1748. That from a thread even to the thong [or latchet] of a shoe. That this signifies all natural and corporeal things that were unclean, is evident from the signification of "the thong of a shoe." In the Word the sole of the foot and the heel signify the ultimate natural (as before shown, n. 259). A shoe is that which covers the sole of the foot and the heel; a "shoe" therefore signifies what is natural still further, thus the corporeal itself. The signification of a "shoe" is according to the subject. When predicated of goods it is taken in a good sense; and when of evil, in a bad sense; as here in treating of the substance of the king of Sodom, by whom evil and falsity are signified, the "thong of a shoe" signifies unclean natural and corporeal things. By the "thread of a shoe" falsity is signified, and by the "thong of a shoe" evil, and this the most worthless of all, because the word is a diminutive.
 That such things are signified by a "shoe," is evident also from other passages in the Word; as when Jehovah appeared to Moses out of the midst of the bush, and said to Moses:
Draw not nigh hither; put off thy shoes from off thy feet, for the place whereon thou standest is holy ground (Exod. 3:5).
The prince of the army of Jehovah said in like manner to Joshua:
Put off thy shoe from off thy foot; for the place whereon thou standest is holiness (Josh. 5:15).
Here everyone can see that the shoe would take away nothing from the holiness, provided the man were holy in himself; but that it was said for the reason that the shoe represented the ultimate natural and corporeal which was to be put off.
 That it is the unclean natural and corporeal, is also plain in David:
Moab is my washpot, upon Edom will I cast My shoe (Ps. 60:8).
The command to the disciples involves what is similar:
Whosoever shall not receive you, nor hear your words, as ye go out of that house or that city, shake off the dust of your feet (Matt. 10:14; Mark 6:11; Luke 9:5);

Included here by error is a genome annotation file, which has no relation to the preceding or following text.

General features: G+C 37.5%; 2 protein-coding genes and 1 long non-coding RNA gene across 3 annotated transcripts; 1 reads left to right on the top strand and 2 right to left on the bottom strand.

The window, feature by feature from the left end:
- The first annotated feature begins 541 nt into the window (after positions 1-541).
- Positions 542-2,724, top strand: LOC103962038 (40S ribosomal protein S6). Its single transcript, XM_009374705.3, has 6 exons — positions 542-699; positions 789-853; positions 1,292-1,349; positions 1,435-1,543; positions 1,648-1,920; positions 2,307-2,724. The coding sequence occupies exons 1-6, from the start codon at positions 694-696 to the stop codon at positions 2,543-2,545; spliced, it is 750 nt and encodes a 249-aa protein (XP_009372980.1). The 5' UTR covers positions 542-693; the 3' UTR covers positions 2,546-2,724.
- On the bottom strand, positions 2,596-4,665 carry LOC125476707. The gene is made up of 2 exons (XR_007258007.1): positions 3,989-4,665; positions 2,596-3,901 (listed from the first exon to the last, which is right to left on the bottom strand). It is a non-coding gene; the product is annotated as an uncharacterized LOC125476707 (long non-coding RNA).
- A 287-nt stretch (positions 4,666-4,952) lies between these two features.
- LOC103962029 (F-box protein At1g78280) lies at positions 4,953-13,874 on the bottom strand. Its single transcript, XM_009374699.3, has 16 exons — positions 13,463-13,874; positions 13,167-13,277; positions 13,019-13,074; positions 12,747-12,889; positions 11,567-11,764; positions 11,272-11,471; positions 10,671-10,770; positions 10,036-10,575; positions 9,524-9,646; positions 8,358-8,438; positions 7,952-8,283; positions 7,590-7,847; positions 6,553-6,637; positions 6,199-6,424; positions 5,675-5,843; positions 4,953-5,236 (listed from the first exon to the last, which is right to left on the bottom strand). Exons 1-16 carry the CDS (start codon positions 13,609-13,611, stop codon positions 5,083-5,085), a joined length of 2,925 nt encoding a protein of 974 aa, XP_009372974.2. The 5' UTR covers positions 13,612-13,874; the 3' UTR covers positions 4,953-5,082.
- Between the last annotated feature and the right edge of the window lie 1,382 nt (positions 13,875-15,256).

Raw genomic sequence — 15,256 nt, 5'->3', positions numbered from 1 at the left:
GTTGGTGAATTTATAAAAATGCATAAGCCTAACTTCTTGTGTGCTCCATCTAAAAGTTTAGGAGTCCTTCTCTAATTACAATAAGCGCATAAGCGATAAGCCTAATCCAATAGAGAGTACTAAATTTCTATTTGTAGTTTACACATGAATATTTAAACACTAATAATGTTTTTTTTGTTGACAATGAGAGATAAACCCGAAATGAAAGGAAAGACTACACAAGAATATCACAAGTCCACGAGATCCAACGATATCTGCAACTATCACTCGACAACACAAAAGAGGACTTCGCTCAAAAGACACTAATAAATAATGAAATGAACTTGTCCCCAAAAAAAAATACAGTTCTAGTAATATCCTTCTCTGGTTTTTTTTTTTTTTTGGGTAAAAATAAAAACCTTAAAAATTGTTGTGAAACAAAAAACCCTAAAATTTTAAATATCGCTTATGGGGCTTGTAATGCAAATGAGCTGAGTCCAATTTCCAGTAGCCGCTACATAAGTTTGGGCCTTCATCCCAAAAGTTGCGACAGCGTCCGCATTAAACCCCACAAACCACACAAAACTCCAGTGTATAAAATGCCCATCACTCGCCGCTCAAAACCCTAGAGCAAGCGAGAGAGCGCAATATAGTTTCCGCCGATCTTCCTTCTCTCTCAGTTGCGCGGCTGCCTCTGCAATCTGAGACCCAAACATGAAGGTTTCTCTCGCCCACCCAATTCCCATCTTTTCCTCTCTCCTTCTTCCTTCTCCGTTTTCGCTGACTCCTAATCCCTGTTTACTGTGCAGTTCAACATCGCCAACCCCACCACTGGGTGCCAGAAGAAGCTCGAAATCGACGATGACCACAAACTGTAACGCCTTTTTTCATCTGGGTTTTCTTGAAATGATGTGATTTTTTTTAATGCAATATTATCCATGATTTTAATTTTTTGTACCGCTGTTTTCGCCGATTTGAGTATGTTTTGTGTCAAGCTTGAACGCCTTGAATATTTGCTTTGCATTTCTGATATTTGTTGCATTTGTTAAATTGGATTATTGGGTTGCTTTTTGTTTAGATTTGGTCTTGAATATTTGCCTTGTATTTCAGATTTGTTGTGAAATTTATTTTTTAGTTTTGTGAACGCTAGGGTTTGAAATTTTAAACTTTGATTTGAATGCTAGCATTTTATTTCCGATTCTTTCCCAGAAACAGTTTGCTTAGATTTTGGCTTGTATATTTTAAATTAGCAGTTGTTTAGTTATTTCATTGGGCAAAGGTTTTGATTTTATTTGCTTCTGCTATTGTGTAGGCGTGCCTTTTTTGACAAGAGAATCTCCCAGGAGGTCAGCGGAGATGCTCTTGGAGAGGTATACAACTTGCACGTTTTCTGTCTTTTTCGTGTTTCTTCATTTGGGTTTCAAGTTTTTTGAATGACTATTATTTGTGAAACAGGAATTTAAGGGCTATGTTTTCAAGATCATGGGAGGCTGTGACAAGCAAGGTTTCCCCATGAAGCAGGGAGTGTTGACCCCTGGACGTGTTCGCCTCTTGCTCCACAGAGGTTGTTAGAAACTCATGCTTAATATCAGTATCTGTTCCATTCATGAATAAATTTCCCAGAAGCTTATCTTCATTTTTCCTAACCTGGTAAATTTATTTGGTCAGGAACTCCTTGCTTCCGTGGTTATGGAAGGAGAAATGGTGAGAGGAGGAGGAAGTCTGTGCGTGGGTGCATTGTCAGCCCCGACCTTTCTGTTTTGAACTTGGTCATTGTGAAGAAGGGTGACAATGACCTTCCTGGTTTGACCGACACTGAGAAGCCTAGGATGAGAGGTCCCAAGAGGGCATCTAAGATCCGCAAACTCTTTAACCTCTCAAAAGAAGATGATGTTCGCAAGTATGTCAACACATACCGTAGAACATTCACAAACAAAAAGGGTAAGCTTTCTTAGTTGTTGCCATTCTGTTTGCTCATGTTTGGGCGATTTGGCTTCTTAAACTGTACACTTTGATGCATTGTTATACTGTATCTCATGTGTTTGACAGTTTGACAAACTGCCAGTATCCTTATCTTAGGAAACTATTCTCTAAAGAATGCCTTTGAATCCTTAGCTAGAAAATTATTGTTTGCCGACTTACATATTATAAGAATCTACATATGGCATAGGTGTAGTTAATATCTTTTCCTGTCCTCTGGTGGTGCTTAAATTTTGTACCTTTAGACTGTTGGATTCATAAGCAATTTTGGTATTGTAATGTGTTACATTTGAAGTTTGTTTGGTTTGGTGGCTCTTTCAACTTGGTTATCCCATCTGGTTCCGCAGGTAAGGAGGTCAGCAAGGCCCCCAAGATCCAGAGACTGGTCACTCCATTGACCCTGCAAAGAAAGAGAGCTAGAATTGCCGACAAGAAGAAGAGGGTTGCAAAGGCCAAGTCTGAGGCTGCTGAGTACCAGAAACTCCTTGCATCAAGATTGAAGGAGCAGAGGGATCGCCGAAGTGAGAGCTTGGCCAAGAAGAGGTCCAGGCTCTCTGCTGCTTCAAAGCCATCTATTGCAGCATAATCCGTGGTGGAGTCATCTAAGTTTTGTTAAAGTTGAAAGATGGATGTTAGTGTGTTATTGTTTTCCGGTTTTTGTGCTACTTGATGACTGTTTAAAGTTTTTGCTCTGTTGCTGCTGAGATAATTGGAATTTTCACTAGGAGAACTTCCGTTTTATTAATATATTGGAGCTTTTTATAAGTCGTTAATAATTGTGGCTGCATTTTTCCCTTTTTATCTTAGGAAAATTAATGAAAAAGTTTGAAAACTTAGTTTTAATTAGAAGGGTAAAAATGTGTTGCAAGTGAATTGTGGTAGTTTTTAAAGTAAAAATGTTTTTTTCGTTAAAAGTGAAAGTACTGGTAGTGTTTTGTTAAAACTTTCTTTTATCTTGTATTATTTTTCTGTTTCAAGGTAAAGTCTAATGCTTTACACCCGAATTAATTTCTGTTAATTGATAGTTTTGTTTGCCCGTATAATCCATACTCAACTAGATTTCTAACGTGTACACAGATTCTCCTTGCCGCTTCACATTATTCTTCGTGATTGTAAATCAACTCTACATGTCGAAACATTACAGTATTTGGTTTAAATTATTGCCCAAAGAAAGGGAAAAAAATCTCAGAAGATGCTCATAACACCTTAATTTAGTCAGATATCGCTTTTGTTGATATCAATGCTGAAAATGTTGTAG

where the "dust of the feet" has a signification like that of a "shoe," namely, uncleanness from evil and falsity, because the sole of the foot is the ultimate natural. They were commanded to do this because they were at that time in representatives, and thought that heavenly arcana were stored up in these alone, and not in naked truths.
 Because a "shoe" signified the ultimate natural, the putting off of the shoe, or the shoe-loosing, signified that one should be divested of the ultimate things of nature; as in the case of him who was not willing to fulfill the duty of brother-in-law, spoken of in Moses:
If the man is not willing to fulfill the duties of a husband's brother, then his brother's wife shall come unto him in the eyes of the elders, and draw his shoe from off his foot, and spit in his face; and she shall answer and say, So shall it be done to the man that doth not build up his brother's house. And his name shall be called in Israel, The house of him that hath his shoe taken off (Deut. 25:5-10);
meaning that which is devoid of all natural charity.
 That a "shoe" signifies the ultimate natural, in a good sense also, is likewise evident from the Word; as in Moses, concerning Asher:
Blessed be Asher above the sons; let him be acceptable unto his brethren, and let him dip his foot in oil; iron and brass shall thy shoe be (Deut. 33:24, 25);
where the "shoe" denotes the ultimate natural; a "shoe of iron" natural truth, a "shoe of brass" natural good, as is evident from the signification of iron and brass (see n. 425, 426). And because a "shoe" signified the ultimate natural and corporeal, it became a symbol of what is least and most worthless; for the ultimate natural and corporeal is the most worthless of all things in man. This was meant by John the Baptist, when he said,
There cometh One that is mightier than I, the latchet of whose shoes I am not worthy to unloose (Luke 3:16; Mark 1:7; John 1:27).